During yesterday’s Southern Regional Road Show event in Birmingham, AL, Federal Motor Carrier Safety Administration field administrator, Jon Dierberger, announced that electronic logging device violations would not affect a carrier’s CSA scores until April 1st.
While the industry has until December 18th to install ELDs on their fleets in place of paper logs to track hours-of-service, the FMCSA is taking additional steps to ease the transition period. Drivers who are not in compliance may still be cited during the Dec. 18th-April 1st period, however, will not receive points that affect the Safety Measurement System until after that time period. (1)
Morgan Stanley, who recently released results from its seventh ELD survey, indicated that capacity is expected to tighten nearly 3.44% after implementation, with 14% of the 375 respondents expecting a minimum capacity reduction of 7%. (2) 60% feel that this will take place within 1Q and 2Q 2018 while 36% expect to see the effects this year. (2)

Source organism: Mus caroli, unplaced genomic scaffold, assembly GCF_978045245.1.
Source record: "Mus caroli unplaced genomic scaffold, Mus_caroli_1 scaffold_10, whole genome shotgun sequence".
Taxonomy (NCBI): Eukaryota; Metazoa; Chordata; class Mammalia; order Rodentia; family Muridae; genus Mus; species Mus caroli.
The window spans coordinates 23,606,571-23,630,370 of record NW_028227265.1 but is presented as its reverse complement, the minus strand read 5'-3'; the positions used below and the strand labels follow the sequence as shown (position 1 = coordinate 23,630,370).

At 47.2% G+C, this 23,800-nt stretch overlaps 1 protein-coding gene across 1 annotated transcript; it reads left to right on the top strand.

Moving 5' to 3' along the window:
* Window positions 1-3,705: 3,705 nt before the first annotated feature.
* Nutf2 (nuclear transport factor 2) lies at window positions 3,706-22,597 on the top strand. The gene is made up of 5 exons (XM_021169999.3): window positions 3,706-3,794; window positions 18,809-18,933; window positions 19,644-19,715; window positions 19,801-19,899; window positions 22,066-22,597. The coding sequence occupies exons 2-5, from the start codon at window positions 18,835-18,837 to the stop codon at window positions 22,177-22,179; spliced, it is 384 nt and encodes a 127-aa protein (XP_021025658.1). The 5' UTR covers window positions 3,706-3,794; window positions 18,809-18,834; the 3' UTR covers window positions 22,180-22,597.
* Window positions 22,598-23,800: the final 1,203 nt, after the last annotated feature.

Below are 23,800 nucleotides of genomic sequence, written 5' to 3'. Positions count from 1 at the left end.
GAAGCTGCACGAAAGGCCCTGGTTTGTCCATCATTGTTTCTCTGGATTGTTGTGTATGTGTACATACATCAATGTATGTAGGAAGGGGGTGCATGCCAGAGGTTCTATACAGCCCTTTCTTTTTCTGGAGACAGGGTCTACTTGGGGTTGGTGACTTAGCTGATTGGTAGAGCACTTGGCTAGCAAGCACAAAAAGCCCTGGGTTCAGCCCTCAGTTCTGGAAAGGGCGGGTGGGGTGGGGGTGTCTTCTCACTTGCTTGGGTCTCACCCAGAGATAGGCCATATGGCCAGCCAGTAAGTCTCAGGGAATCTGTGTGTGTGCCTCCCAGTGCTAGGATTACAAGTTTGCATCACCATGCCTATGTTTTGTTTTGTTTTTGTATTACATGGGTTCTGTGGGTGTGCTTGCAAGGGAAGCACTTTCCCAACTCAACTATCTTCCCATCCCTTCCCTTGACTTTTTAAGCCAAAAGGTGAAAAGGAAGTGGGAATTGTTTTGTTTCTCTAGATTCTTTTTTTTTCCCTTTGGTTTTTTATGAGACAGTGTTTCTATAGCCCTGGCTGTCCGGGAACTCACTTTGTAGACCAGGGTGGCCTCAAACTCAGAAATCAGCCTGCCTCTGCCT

With the industry agreeing that ELDs will no doubt have an impact on the driver shortage, ELD manufacturer, KeepTruckin, brings to light the ongoing issue of driver detention at shipper/consignee docks, suggesting that a driver’s hours-of-service be extended when they are being detained, as their clock is still ticking whether they are driving or waiting to be loaded/unloaded.
According to KeepTruckin’s report, “75% of drivers are detained at a shipper for more than two hours a week, and some 35% are held up for more than six hours each week,” leading these drivers to travel an average 3.5 mph faster, feeling pressured to made their next stop. (3) Rather than driving 11 hours within a 14-consecutive hour period, according to current HOS regulations, KeepTruckin is petitioning the FMCSA to extend the 14-hours to 16 when detained for 2 hours or more. (3)
For more information on ELDs, their impact on carriers and shippers, and how you can help yourself and carriers when e-logs go into effect, click here.